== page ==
Friday, October 16, 2009

An arms race in spamming social software

Security guru Bruce Schneier has a great post up, "The Commercial Speech Arms Race", on the difficulty of eliminating spam in social software. An excerpt:
When Google started penalising a site's search engine rankings for having ... link farms ... ­[then] people engaged in sabotage: they built link farms and left blog comment spam to their competitors' sites.

The same sort of thing is happening on Yahoo Answers. Initially, companies would leave answers pushing their products, but Yahoo started policing this. So people have written bots to report abuse on all their competitors. There are Facebook bots doing the same sort of thing.

Last month, Google introduced Sidewiki, a browser feature that lets you read and post comments on virtually any webpage ... I'm sure Google has sophisticated systems ready to detect commercial interests that try to take advantage of the system, but are they ready to deal with commercial interests that try to frame their competitors?

This is the arms race. Build a detection system, and the bad guys try to frame someone else. Build a detection system to detect framing, and the bad guys try to frame someone else framing someone else. Build a detection system to detect framing of framing, and well, there's no end, really.

Commercial speech is on the internet to stay; we can only hope that they don't pollute the social systems we use so badly that they're no longer useful.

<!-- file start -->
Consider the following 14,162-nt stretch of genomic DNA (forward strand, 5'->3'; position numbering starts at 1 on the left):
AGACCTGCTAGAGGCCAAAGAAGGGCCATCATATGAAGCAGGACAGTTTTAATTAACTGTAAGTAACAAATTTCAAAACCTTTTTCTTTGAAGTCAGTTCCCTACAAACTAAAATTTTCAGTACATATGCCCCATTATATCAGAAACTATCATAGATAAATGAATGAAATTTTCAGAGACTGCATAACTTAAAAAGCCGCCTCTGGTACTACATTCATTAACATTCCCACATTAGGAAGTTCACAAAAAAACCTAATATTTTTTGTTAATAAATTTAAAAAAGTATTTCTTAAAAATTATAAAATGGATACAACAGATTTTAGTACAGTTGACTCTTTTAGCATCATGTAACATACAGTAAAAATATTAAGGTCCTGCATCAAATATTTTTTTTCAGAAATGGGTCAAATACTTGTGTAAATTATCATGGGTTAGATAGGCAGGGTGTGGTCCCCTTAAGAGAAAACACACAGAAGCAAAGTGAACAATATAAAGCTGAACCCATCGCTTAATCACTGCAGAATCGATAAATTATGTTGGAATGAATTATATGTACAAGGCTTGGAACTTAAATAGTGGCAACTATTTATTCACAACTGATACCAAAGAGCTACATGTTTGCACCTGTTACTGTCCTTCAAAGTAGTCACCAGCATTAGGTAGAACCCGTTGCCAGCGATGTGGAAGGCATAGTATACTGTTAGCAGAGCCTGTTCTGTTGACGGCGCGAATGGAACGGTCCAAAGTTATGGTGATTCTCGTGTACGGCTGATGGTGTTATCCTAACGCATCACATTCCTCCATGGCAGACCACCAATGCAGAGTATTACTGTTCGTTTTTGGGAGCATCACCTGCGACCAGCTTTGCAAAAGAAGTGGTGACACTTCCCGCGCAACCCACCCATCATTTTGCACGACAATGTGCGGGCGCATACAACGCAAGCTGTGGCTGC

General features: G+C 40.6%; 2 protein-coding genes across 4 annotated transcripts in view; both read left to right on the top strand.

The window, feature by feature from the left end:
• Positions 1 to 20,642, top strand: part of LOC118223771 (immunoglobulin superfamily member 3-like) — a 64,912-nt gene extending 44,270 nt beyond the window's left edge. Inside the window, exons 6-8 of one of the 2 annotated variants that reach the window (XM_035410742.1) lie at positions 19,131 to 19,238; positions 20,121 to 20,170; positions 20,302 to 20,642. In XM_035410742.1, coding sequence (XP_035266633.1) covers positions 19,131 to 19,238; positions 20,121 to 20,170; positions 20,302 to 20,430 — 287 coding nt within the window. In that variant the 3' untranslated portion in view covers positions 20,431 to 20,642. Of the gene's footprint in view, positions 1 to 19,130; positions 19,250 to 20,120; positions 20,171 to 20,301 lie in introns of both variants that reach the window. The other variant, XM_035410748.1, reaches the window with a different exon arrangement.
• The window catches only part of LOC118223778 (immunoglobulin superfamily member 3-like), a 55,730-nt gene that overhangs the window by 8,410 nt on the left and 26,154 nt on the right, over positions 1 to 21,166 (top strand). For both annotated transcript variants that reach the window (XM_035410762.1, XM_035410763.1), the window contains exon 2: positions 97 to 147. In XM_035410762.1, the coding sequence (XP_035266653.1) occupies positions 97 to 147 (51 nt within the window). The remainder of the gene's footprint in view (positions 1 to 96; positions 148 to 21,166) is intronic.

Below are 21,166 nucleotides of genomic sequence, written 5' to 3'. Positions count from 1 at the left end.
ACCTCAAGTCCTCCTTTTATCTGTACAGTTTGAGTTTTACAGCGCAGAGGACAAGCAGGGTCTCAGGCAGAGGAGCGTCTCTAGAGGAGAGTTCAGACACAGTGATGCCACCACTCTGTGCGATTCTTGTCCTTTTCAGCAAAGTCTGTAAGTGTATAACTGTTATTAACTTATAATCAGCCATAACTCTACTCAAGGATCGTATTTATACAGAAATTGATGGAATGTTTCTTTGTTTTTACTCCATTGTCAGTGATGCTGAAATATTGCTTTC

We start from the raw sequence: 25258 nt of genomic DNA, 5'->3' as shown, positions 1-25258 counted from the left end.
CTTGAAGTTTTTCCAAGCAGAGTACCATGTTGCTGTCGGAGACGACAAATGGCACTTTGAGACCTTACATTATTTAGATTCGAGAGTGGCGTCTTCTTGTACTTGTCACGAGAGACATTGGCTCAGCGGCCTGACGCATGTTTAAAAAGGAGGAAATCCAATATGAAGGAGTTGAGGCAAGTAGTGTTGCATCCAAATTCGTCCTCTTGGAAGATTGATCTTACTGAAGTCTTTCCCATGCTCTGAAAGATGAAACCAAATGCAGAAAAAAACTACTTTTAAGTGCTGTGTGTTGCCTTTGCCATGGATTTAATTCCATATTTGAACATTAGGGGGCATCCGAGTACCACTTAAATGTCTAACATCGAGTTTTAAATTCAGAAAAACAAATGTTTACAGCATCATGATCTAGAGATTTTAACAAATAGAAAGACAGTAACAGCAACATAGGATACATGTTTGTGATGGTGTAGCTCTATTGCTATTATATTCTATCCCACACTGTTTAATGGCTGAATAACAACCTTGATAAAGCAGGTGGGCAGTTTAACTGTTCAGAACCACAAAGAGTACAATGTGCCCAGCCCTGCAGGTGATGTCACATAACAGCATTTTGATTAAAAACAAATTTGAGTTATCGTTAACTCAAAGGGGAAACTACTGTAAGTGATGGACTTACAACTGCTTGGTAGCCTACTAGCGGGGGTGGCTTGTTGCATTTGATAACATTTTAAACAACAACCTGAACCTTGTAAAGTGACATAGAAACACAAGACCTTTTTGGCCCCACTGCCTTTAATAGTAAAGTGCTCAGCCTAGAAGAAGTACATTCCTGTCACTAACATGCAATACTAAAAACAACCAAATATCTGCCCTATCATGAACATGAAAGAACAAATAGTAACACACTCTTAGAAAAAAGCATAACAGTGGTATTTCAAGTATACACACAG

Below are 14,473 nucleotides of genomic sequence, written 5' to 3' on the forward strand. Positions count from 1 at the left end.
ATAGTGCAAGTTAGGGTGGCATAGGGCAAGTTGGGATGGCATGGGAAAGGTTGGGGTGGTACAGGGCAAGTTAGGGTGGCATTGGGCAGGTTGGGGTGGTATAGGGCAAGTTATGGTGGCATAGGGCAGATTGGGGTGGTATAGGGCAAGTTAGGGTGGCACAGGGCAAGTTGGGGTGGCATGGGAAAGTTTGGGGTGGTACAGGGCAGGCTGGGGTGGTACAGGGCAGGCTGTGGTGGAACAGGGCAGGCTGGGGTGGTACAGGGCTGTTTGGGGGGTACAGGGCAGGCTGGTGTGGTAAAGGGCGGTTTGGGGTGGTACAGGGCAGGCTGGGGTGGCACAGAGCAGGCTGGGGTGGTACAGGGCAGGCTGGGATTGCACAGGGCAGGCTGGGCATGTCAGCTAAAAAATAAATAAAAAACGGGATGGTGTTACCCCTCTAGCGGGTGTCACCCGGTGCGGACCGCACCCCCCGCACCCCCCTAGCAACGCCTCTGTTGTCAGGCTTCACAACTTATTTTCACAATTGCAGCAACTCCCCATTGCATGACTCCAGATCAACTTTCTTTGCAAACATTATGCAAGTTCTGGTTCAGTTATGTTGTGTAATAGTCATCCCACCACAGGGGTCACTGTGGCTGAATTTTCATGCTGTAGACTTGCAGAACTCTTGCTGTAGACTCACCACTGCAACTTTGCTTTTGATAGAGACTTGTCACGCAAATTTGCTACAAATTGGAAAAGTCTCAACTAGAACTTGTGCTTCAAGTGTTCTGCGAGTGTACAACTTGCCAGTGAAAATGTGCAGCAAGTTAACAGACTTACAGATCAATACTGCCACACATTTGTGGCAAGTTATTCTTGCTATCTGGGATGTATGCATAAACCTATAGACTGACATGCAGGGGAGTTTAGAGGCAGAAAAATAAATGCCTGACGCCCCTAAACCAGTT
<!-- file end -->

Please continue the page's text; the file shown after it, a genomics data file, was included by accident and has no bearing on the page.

An example that Bruce did not mention is shill reviews on Amazon and elsewhere, something that appears to have become quite a problem nowadays. The most egregious example of this is paying people using Amazon MTurk to write reviews, as CMU professor Luis voh Ahn detailed a few months ago.

Some of the spam can be detected using algorithms, looking for atypical behaviors in text or actions, and using community feedback, but even community feedback can be manipulated. It is common, for example, to see negative reviews get a lot of "not helpful" votes on, which, at least in some cases, appears to be the work of people who might gain from suppressing those reviews. An arms race indeed.

An alternative to detection is to go after the incentive to spam, trying to reduce the reward from spamming. The winner-takes-all effect of search engine optimization -- where being the top result for a query has enormous value because everyone sees it -- could be countered, for example, by showing different results to different people. For more on that, please see my old July 2006 post, "Combating web spam with personalization".

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